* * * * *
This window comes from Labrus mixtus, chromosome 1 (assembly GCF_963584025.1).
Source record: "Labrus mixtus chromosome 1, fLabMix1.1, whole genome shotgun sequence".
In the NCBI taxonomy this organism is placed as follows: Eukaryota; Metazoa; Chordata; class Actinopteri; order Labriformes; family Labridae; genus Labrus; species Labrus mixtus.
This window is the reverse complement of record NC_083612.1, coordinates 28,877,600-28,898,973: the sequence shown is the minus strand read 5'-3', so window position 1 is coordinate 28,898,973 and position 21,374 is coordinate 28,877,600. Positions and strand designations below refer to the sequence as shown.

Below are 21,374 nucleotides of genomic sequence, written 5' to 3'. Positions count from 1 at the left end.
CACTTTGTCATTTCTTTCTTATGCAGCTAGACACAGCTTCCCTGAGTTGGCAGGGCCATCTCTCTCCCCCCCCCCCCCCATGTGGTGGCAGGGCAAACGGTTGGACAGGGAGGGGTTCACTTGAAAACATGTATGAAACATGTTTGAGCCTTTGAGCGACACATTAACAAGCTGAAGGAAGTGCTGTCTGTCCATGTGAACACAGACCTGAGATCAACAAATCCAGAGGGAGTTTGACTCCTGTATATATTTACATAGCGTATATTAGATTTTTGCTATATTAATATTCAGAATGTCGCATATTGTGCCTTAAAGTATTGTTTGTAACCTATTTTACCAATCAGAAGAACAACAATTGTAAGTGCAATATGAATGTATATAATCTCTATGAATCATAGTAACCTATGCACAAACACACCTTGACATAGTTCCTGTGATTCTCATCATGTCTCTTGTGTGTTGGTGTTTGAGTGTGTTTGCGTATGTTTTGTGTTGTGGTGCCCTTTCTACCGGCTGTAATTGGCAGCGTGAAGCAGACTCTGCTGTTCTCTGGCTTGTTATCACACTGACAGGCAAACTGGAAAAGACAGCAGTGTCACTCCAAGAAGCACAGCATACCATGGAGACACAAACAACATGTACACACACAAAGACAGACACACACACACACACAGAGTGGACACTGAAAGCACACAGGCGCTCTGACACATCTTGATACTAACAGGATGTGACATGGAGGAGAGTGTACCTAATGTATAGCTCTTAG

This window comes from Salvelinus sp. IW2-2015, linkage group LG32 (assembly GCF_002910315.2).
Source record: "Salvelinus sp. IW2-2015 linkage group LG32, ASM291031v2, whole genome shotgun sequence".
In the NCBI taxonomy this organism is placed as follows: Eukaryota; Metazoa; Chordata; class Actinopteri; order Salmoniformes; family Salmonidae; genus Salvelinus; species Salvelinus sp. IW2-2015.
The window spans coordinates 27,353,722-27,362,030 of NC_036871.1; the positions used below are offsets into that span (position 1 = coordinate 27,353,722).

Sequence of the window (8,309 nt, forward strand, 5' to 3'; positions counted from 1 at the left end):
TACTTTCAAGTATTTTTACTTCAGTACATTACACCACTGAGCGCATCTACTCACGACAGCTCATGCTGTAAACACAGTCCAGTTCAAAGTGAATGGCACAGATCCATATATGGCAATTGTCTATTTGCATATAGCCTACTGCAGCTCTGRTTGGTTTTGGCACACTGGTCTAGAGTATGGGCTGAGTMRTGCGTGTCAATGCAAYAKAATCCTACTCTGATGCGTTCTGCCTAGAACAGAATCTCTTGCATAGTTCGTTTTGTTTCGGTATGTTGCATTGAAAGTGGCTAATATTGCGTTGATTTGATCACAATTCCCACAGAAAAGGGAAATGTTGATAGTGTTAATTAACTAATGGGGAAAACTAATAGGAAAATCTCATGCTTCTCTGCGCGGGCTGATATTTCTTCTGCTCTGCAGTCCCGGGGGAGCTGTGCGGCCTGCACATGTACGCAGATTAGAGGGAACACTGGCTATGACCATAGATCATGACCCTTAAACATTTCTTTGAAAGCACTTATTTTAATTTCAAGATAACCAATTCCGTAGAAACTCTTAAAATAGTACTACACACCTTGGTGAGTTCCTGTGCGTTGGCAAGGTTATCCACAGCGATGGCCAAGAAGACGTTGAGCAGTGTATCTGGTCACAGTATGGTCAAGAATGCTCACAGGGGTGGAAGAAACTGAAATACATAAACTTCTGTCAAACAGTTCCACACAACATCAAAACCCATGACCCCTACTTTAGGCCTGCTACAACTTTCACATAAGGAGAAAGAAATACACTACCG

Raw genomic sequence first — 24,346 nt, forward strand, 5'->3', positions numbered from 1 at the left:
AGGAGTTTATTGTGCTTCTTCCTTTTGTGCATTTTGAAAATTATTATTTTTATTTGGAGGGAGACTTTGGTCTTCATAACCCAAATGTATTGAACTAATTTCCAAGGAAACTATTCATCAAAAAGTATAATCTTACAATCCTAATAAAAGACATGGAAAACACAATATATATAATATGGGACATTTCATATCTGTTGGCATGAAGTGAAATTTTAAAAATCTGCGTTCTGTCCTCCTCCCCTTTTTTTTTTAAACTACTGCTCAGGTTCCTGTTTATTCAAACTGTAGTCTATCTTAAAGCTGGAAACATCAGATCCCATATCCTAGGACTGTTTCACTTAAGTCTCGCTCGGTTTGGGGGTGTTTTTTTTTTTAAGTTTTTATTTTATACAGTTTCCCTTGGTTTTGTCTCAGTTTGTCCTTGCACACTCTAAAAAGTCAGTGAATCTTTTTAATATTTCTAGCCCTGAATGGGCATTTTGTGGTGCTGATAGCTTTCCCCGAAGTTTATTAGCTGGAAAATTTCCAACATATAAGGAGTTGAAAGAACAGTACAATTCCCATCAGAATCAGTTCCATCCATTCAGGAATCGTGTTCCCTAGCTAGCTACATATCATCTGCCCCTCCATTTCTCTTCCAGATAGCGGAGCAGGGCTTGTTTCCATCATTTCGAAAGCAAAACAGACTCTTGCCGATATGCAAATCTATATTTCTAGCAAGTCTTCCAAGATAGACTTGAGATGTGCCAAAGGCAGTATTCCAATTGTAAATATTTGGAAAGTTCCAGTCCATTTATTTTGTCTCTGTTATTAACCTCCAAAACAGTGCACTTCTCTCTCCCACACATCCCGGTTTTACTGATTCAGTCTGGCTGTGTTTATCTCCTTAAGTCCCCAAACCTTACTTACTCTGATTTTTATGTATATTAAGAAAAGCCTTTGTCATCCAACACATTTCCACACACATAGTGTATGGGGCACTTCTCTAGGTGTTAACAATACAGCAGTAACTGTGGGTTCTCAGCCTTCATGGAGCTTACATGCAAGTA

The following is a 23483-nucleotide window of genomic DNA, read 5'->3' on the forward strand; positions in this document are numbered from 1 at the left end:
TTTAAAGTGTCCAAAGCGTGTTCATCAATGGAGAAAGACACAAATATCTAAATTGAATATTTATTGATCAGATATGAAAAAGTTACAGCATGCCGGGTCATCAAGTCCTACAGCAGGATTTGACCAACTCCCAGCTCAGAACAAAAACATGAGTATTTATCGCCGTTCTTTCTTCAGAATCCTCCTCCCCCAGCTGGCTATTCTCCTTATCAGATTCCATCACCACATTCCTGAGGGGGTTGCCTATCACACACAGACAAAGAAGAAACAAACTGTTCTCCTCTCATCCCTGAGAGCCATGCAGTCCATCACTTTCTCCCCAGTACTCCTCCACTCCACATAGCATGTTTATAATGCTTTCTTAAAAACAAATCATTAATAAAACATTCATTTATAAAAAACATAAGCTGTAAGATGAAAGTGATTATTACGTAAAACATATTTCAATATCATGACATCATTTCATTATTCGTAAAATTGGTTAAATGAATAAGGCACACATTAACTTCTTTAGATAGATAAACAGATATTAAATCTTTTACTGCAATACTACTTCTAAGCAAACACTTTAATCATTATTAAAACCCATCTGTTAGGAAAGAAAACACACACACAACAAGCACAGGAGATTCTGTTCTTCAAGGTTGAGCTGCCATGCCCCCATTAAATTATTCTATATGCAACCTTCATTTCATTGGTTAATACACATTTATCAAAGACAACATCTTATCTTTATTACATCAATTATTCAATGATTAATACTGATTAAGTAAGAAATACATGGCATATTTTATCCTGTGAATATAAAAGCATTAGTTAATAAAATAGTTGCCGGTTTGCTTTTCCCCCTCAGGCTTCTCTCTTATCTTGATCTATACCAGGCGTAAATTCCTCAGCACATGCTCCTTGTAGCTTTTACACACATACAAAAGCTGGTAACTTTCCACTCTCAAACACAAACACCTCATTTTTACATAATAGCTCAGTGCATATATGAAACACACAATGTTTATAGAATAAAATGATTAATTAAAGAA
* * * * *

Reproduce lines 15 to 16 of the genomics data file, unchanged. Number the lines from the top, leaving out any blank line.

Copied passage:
The following is a 23483-nucleotide window of genomic DNA, read 5'->3' on the forward strand; positions in this document are numbered from 1 at the left end:
TTTAAAGTGTCCAAAGCGTGTTCATCAATGGAGAAAGACACAAATATCTAAATTGAATATTTATTGATCAGATATGAAAAAGTTACAGCATGCCGGGTCATCAAGTCCTACAGCAGGATTTGACCAACTCCCAGCTCAGAACAAAAACATGAGTATTTATCGCCGTTCTTTCTTCAGAATCCTCCTCCCCCAGCTGGCTATTCTCCTTATCAGATTCCATCACCACATTCCTGAGGGGGTTGCCTATCACACACAGACAAAGAAGAAACAAACTGTTCTCCTCTCATCCCTGAGAGCCATGCAGTCCATCACTTTCTCCCCAGTACTCCTCCACTCCACATAGCATGTTTATAATGCTTTCTTAAAAACAAATCATTAATAAAACATTCATTTATAAAAAACATAAGCTGTAAGATGAAAGTGATTATTACGTAAAACATATTTCAATATCATGACATCATTTCATTATTCGTAAAATTGGTTAAATGAATAAGGCACACATTAACTTCTTTAGATAGATAAACAGATATTAAATCTTTTACTGCAATACTACTTCTAAGCAAACACTTTAATCATTATTAAAACCCATCTGTTAGGAAAGAAAACACACACACAACAAGCACAGGAGATTCTGTTCTTCAAGGTTGAGCTGCCATGCCCCCATTAAATTATTCTATATGCAACCTTCATTTCATTGGTTAATACACATTTATCAAAGACAACATCTTATCTTTATTACATCAATTATTCAATGATTAATACTGATTAAGTAAGAAATACATGGCATATTTTATCCTGTGAATATAAAAGCATTAGTTAATAAAATAGTTGCCGGTTTGCTTTTCCCCCTCAGGCTTCTCTCTTATCTTGATCTATACCAGGCGTAAATTCCTCAGCACATGCTCCTTGTAGCTTTTACACACATACAAAAGCTGGTAACTTTCCACTCTCAAACACAAACACCTCATTTTTACATAATAGCTCAGTGCATATATGAAACACACAATGTTTATAGAATAAAATGATTAATTAAAGAA